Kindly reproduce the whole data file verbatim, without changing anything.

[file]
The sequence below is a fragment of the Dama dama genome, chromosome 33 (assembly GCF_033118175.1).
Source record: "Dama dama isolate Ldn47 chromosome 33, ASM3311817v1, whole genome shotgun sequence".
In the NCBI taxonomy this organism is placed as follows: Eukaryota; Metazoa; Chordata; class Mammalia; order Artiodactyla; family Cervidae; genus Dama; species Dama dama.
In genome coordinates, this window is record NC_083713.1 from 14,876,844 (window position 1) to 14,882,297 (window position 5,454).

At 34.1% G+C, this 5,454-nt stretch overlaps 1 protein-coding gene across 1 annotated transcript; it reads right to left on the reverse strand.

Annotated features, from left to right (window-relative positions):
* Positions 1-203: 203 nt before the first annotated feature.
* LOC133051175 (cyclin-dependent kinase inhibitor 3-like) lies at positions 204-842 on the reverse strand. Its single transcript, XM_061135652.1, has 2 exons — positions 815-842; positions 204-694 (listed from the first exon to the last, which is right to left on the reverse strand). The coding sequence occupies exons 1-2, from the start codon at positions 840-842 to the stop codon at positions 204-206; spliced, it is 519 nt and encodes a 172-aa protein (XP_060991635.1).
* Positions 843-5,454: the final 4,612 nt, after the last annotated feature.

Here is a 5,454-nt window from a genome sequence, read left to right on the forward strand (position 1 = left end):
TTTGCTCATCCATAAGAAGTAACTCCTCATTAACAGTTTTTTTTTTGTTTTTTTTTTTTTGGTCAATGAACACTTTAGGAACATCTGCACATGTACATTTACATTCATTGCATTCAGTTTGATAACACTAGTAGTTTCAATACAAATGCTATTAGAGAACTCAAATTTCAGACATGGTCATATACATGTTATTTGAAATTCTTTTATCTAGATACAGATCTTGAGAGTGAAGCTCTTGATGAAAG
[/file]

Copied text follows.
The sequence below is a fragment of the Dama dama genome, chromosome 33 (assembly GCF_033118175.1).
Source record: "Dama dama isolate Ldn47 chromosome 33, ASM3311817v1, whole genome shotgun sequence".
In the NCBI taxonomy this organism is placed as follows: Eukaryota; Metazoa; Chordata; class Mammalia; order Artiodactyla; family Cervidae; genus Dama; species Dama dama.
In genome coordinates, this window is record NC_083713.1 from 14,876,844 (window position 1) to 14,882,297 (window position 5,454).

At 34.1% G+C, this 5,454-nt stretch overlaps 1 protein-coding gene across 1 annotated transcript; it reads right to left on the reverse strand.

Annotated features, from left to right (window-relative positions):
* Positions 1-203: 203 nt before the first annotated feature.
* LOC133051175 (cyclin-dependent kinase inhibitor 3-like) lies at positions 204-842 on the reverse strand. Its single transcript, XM_061135652.1, has 2 exons — positions 815-842; positions 204-694 (listed from the first exon to the last, which is right to left on the reverse strand). The coding sequence occupies exons 1-2, from the start codon at positions 840-842 to the stop codon at positions 204-206; spliced, it is 519 nt and encodes a 172-aa protein (XP_060991635.1).
* Positions 843-5,454: the final 4,612 nt, after the last annotated feature.

Here is a 5,454-nt window from a genome sequence, read left to right on the forward strand (position 1 = left end):
TTTGCTCATCCATAAGAAGTAACTCCTCATTAACAGTTTTTTTTTTGTTTTTTTTTTTTTGGTCAATGAACACTTTAGGAACATCTGCACATGTACATTTACATTCATTGCATTCAGTTTGATAACACTAGTAGTTTCAATACAAATGCTATTAGAGAACTCAAATTTCAGACATGGTCATATACATGTTATTTGAAATTCTTTTATCTAGATACAGATCTTGAGAGTGAAGCTCTTGATGAAAG